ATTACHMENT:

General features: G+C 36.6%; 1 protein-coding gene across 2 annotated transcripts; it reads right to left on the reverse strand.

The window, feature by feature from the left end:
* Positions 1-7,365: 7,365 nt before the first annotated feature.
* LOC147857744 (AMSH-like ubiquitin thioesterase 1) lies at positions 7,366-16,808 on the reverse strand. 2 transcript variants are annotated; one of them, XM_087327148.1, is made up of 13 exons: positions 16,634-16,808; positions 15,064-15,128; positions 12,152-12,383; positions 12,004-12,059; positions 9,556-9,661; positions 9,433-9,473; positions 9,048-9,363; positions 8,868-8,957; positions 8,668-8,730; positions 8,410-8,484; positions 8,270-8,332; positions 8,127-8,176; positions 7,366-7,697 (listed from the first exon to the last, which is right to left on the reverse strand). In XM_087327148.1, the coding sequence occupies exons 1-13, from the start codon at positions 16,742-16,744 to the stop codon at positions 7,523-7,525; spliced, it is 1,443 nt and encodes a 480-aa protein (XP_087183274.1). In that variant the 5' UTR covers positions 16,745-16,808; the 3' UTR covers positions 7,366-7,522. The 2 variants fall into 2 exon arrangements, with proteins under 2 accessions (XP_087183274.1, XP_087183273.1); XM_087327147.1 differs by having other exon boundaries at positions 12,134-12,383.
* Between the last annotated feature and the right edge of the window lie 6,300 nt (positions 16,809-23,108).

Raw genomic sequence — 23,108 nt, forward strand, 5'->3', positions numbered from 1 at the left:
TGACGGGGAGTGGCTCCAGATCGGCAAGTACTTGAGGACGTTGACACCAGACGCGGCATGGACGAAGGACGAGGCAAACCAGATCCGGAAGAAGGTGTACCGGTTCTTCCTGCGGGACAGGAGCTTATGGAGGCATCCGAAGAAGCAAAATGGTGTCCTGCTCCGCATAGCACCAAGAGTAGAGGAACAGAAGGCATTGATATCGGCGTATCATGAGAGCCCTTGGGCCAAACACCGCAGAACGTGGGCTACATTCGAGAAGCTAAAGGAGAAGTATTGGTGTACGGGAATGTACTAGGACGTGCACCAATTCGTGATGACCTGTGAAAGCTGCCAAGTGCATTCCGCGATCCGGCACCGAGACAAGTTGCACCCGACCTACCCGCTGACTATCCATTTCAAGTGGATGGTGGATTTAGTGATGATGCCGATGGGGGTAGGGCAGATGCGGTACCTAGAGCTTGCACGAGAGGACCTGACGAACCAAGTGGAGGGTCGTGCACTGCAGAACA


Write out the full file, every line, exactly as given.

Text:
General features: G+C 36.6%; 1 protein-coding gene across 2 annotated transcripts; it reads right to left on the reverse strand.

The window, feature by feature from the left end:
* Positions 1-7,365: 7,365 nt before the first annotated feature.
* LOC147857744 (AMSH-like ubiquitin thioesterase 1) lies at positions 7,366-16,808 on the reverse strand. 2 transcript variants are annotated; one of them, XM_087327148.1, is made up of 13 exons: positions 16,634-16,808; positions 15,064-15,128; positions 12,152-12,383; positions 12,004-12,059; positions 9,556-9,661; positions 9,433-9,473; positions 9,048-9,363; positions 8,868-8,957; positions 8,668-8,730; positions 8,410-8,484; positions 8,270-8,332; positions 8,127-8,176; positions 7,366-7,697 (listed from the first exon to the last, which is right to left on the reverse strand). In XM_087327148.1, the coding sequence occupies exons 1-13, from the start codon at positions 16,742-16,744 to the stop codon at positions 7,523-7,525; spliced, it is 1,443 nt and encodes a 480-aa protein (XP_087183274.1). In that variant the 5' UTR covers positions 16,745-16,808; the 3' UTR covers positions 7,366-7,522. The 2 variants fall into 2 exon arrangements, with proteins under 2 accessions (XP_087183274.1, XP_087183273.1); XM_087327147.1 differs by having other exon boundaries at positions 12,134-12,383.
* Between the last annotated feature and the right edge of the window lie 6,300 nt (positions 16,809-23,108).

Raw genomic sequence — 23,108 nt, forward strand, 5'->3', positions numbered from 1 at the left:
TGACGGGGAGTGGCTCCAGATCGGCAAGTACTTGAGGACGTTGACACCAGACGCGGCATGGACGAAGGACGAGGCAAACCAGATCCGGAAGAAGGTGTACCGGTTCTTCCTGCGGGACAGGAGCTTATGGAGGCATCCGAAGAAGCAAAATGGTGTCCTGCTCCGCATAGCACCAAGAGTAGAGGAACAGAAGGCATTGATATCGGCGTATCATGAGAGCCCTTGGGCCAAACACCGCAGAACGTGGGCTACATTCGAGAAGCTAAAGGAGAAGTATTGGTGTACGGGAATGTACTAGGACGTGCACCAATTCGTGATGACCTGTGAAAGCTGCCAAGTGCATTCCGCGATCCGGCACCGAGACAAGTTGCACCCGACCTACCCGCTGACTATCCATTTCAAGTGGATGGTGGATTTAGTGATGATGCCGATGGGGGTAGGGCAGATGCGGTACCTAGAGCTTGCACGAGAGGACCTGACGAACCAAGTGGAGGGTCGTGCACTGCAGAACA